Development of a biomarker to monitor target engagement after treatment with dihydroorotate dehydrogenase inhibitors

31 Aug 2022

Pontikos MA, Leija C, Zhao Z, Wang X, Kilgore J, Tornesi B, Adenmatten N, Phillips MA, Williams NS

Biochemical pharmacology
PMID: 36055381

Doi: 10.1016/j.bcp.2022.115237

Photo: Gerasimov_iStock


Dihydroorotate dehydrogenase (DHODH) catalyzes a key step in pyrimidine biosynthesis and has recently been validated as a therapeutic target for malaria through clinical studies on the triazolopyrimidine-based Plasmodium DHODH inhibitor DSM265. Selective toxicity towards Plasmodium species could be achieved because malaria parasites lack pyrimidine salvage pathways, and DSM265 selectively inhibits Plasmodium DHODH over the human enzyme. However, while DSM265 does not inhibit human DHODH, it inhibits DHODH from several preclinical species, including mice, suggesting that toxicity could result from on-target DHODH inhibition in those species. We describe here the use of dihydroorotate (DHO) as a biomarker of DHODH inhibition. Treatment of mammalian cells with DSM265 or the mammalian DHODH inhibitor teriflunomide led to increases in DHO where the extent of biomarker buildup correlated with both dose and inhibitor potency on DHODH. Treatment of mice with leflunomide (teriflunomide prodrug) caused a large dose-dependent buildup of DHO in blood (up to 16-fold) and urine (up to 5,400-fold) that was not observed for mice treated with DSM265. Unbound plasma teriflunomide levels reached 20-85-fold above the mouse DHODH IC, while free DSM265 levels were only 1.6-4.2-fold above, barely achieving ∼ IC concentrations, suggesting that unbound DSM265 plasma levels are not sufficient to block the pathway in vivo. Thus, any toxicity associated with DSM265 treatment in mice is likely caused by off-target mechanisms. The identification of a robust biomarker for mammalian DHODH inhibition represents an important advance to generally monitor for on-target effects in preclinical and clinical applications of DHODH inhibitors used to treat human disease.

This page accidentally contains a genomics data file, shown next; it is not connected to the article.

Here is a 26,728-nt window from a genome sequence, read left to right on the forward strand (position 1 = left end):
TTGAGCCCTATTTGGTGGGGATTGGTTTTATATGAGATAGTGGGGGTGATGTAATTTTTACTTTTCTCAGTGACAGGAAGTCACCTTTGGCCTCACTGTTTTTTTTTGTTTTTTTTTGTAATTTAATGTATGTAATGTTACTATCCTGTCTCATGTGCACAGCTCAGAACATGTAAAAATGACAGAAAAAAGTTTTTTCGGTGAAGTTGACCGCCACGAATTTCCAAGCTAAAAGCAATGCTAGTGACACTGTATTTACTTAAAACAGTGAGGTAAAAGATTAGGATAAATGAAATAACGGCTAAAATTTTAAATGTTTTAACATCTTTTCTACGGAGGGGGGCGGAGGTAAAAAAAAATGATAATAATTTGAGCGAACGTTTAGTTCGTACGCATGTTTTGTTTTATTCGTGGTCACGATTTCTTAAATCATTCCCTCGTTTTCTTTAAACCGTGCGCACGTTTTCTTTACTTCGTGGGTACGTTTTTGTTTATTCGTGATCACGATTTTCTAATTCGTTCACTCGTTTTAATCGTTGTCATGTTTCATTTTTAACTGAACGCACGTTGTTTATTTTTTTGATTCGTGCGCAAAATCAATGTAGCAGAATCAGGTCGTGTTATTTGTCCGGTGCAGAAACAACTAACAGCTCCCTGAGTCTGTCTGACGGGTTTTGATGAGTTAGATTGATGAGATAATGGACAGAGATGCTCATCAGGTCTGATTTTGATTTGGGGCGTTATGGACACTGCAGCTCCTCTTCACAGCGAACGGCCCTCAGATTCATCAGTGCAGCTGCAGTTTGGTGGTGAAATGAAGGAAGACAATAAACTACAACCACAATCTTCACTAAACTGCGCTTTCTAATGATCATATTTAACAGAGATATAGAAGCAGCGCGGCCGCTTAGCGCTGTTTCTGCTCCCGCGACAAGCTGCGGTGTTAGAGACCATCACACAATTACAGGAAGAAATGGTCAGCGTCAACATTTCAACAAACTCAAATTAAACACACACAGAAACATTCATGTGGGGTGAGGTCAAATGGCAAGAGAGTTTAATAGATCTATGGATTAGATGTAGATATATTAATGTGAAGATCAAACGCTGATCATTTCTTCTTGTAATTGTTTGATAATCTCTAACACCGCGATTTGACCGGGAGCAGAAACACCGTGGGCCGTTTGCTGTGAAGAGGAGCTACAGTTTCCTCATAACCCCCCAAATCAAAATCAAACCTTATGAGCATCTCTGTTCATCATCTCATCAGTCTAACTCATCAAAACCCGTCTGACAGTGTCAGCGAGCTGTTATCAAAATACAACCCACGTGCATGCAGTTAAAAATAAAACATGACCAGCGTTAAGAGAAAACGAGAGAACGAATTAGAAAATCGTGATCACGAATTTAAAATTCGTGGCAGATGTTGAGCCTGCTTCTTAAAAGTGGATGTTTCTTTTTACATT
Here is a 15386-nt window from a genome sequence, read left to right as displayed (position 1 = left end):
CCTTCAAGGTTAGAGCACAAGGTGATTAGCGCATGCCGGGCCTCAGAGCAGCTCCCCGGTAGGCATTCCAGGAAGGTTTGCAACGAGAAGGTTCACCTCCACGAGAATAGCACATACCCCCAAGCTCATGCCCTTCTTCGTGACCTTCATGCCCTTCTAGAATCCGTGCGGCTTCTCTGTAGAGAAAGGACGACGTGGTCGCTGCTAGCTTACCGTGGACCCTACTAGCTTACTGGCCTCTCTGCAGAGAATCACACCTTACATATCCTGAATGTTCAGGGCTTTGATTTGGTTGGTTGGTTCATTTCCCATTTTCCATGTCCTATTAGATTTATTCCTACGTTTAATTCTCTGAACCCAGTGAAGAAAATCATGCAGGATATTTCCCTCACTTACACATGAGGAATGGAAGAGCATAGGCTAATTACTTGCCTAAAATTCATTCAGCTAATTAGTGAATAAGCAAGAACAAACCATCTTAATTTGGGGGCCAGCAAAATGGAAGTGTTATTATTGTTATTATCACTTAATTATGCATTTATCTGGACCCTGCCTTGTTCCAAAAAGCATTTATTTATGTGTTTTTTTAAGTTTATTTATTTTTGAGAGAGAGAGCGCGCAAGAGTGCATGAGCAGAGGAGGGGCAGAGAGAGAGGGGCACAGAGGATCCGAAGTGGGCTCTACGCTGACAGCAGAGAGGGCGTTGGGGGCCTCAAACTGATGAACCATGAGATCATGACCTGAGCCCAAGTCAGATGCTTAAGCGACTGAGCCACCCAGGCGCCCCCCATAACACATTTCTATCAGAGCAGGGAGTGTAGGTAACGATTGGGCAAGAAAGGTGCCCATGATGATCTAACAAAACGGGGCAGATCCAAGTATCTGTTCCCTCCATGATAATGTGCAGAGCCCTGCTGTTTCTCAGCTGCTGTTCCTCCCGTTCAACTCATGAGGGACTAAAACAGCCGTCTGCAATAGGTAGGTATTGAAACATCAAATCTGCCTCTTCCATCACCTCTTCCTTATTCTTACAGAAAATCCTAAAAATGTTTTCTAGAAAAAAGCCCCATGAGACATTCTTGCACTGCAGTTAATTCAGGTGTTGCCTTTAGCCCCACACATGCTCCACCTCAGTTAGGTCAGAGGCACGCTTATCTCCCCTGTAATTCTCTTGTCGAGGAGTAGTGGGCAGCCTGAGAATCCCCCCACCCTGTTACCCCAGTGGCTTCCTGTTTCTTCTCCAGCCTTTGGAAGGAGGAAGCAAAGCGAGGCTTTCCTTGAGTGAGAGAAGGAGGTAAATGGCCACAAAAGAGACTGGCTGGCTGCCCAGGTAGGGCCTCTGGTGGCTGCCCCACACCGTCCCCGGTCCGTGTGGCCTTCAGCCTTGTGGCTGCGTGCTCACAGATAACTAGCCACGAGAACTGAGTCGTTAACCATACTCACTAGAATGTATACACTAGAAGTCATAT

To view the full article please visit the Science Direct website.